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    SNIA Storage Developer Conference-The Knowledge Continues

    October 13th, 2016

    SNIA’s 18th Storage Developer Conference is officially a success, with 124 general and breakout sessions;  Cloud Interoperability, Kinetiplugfest 5c Storage, and SMB3 plugfests; ten Birds-of-a-Feather Sessions, and amazing networking among 450+ attendees.  Sessions on NVMe over Fabrics won the title of most attended, but Persistent Memory, Object Storage, and Performance were right behind.  Many thanks to SDC 2016 Sponsors, who engaged attendees in exciting technology discussions.

    For those not familiar with SDC, this technical industry event is designed for a variety of storage technologists at various levels from developers to architects to product managers and more.  And, true to SNIA’s commitment to educating the industry on current and future disruptive technologies, SDC content is now available to all – whether you attended or not – for download and viewing.

    20160919_120059You’ll want to stream keynotes from Citigroup, Toshiba, DSSD, Los Alamos National Labs, Broadcom, Microsemi, and Intel – they’re available now on demand on SNIA’s YouTube channel, SNIAVideo.

    All SDC presentations are now available for download; and over the next few months, you can continue to download SDC podcasts which combine audio and slides. The first podcast from SDC 2016 – on hyperscaler (as well as all 2015 SDC Podcasts) are available here, and more will be available in the coming weeks.

    SNIA thanks all its members and colleagues who contributed to make SDC a success! A special thanks goes out to the SNIA Technical Council, a select group of acknowledged industry experts who work to guide SNIA technical efforts. In addition to driving the agenda and content for SDC, the Technical Council oversees and manages SNIA Technical Work Groups, reviews architectures submitted by Work Groups, and is the SNIA’s technical liaison to standards organizations. Learn more about these visionary leaders at http://www.snia.org/about/organization/tech_council.

    And finally, don’t forget to mark your calendars now for SDC 2017 – September 11-14, 2017, again at the Hyatt Regency Santa Clara. Watch for the Call for Presentations to open in February 2017.


    Podcasts Bring the Sounds of SNIA’s Storage Developer Conference to Your Car, Boat, Train, or Plane!

    May 26th, 2016

    SNIA’s Storage Developer Conference (SDC) offers exactly what a developer of cloud, solid state, security, analytics, or big data applications is looking  for – rich technical content delivered in a no-vendor bias manner by today’s leading technologists.  The 2016 SDC agenda is being compiled, but now yousdc podcast pic can get a “sound bite” of what to expect by downloading  SDC podcasts via iTunes, or visiting the SDC Podcast site at http://www.snia.org/podcasts to download the accompanying slides and/or listen to the MP3 version.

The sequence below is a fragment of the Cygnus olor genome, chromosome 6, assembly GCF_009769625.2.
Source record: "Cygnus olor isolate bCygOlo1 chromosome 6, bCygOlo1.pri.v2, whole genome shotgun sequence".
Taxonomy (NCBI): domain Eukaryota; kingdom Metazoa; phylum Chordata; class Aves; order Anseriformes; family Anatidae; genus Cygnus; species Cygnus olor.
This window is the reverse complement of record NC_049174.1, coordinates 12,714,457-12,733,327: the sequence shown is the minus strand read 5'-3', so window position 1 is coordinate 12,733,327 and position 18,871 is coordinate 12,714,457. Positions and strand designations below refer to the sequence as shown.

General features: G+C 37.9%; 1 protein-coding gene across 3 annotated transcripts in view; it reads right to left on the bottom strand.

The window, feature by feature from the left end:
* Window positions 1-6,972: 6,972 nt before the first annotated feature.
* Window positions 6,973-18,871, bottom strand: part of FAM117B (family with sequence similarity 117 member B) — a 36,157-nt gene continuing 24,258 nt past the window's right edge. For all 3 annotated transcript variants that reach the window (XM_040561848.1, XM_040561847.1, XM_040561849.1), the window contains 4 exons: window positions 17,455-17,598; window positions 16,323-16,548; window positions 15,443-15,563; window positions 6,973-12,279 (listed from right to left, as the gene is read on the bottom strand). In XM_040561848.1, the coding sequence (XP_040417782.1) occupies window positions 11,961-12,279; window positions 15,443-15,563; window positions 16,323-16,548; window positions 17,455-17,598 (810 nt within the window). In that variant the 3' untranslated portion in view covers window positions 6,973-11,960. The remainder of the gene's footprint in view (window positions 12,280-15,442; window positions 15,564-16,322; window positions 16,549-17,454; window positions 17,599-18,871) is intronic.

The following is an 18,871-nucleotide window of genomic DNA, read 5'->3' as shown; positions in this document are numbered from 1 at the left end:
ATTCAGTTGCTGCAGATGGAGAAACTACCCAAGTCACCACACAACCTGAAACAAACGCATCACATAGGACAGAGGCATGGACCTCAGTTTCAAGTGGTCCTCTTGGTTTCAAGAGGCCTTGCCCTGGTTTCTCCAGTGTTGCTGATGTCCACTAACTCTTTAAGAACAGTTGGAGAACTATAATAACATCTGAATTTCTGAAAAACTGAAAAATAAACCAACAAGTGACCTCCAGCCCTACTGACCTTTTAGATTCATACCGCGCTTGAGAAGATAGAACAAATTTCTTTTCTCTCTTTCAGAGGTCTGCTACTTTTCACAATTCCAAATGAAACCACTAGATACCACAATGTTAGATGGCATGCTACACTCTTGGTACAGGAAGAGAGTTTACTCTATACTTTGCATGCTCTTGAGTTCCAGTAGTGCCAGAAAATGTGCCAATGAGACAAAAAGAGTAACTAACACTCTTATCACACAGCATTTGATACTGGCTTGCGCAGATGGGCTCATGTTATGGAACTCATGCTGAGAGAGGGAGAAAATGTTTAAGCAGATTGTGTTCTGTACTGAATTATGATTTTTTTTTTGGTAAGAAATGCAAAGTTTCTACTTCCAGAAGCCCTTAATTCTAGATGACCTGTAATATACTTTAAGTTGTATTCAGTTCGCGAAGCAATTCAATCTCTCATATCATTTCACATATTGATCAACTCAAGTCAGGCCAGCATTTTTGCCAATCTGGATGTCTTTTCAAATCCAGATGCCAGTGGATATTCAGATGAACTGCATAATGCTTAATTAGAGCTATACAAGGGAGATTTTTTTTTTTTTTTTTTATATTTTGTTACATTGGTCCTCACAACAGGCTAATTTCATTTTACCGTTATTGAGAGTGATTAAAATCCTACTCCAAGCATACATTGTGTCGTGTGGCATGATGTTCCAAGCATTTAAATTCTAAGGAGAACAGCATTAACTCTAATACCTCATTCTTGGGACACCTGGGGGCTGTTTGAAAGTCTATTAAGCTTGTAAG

Each podcast has been selected by the SNIA Technical Council from the 2015 SDC event, and include topics like:

    • Preparing Applications for Persistent Memory from Hewlett Packard Enterprise
    • Managing the Next Generation Memory Subsystem from Intel Corporation
    • NVDIMM Cookbook – a Soup to Nuts Primer on Using NVDIMMs to Improve Your Storage Performance from AgigA Tech and Smart Modular Systems
    • Standardizing Storage Intelligence and the Performance and Endurance Enhancements It Provides from Samsung Corporation
    • Object Drives, a New Architectural Partitioning from Toshiba Corporation
    • Shingled Magnetic Recording- the Next Generation of Storage Technology from HGST, a Western Digital Company
    • SMB 3.1.1 Update from Microsoft

    Eight podcasts are now available, with new ones added each week all the way up to SDC 2016 which begins September 19 at the Hyatt Regency Santa Clara.  Keep checking the SDC Podcast website, and remember that registration is now open for the 2016 event at http://www.snia.org/events/storage-developer/registration.  The SDC conference agenda will be up soon at the home page of http://www.storagedeveloper.org.

    Enjoy these great technical sessions, no matter where you may be!


    Embrace the Cloud at SNIA’s Storage Developer Conference With These Top-Notch Speakers and Sessions!

    September 10th, 2015

    For the next two weeks, SNIA on Storage will highlight exciting interest areas in the 2015 SNIA Storage Developer Conference (SDC) agenda. If you have not registered, you need to! Visit www.storagedeveloper.org to see the four day overview and sign up.

    Cloud storage is hot, and whether you are new to the cloud or an experienced developer, SDC has a great lineup of speakers and sessions. Preview sessions here, and click on the title to find more details.SDC15_WebHeader3_999x188

    If you are just dipping your toes into cloud technology, you will want to check out the SDC Pre-Conference Primer on Sunday September 20. These sessions are included with full conference registration.

    Here, SNIA Cloud Storage TWG Co-Chairs, David Slik and Mark Carlson, will explain all you Need to Know on Cloud Storage. You will come up to speed on the concepts, conventions, and standards in this space, and even see a live demo of an operating storage cloud. And Brian Mason, MTS-SW at NetApp, will review how to use REST API for Management Integration and how developers can use their best in class management tools and have various storage systems integrate into their management tools.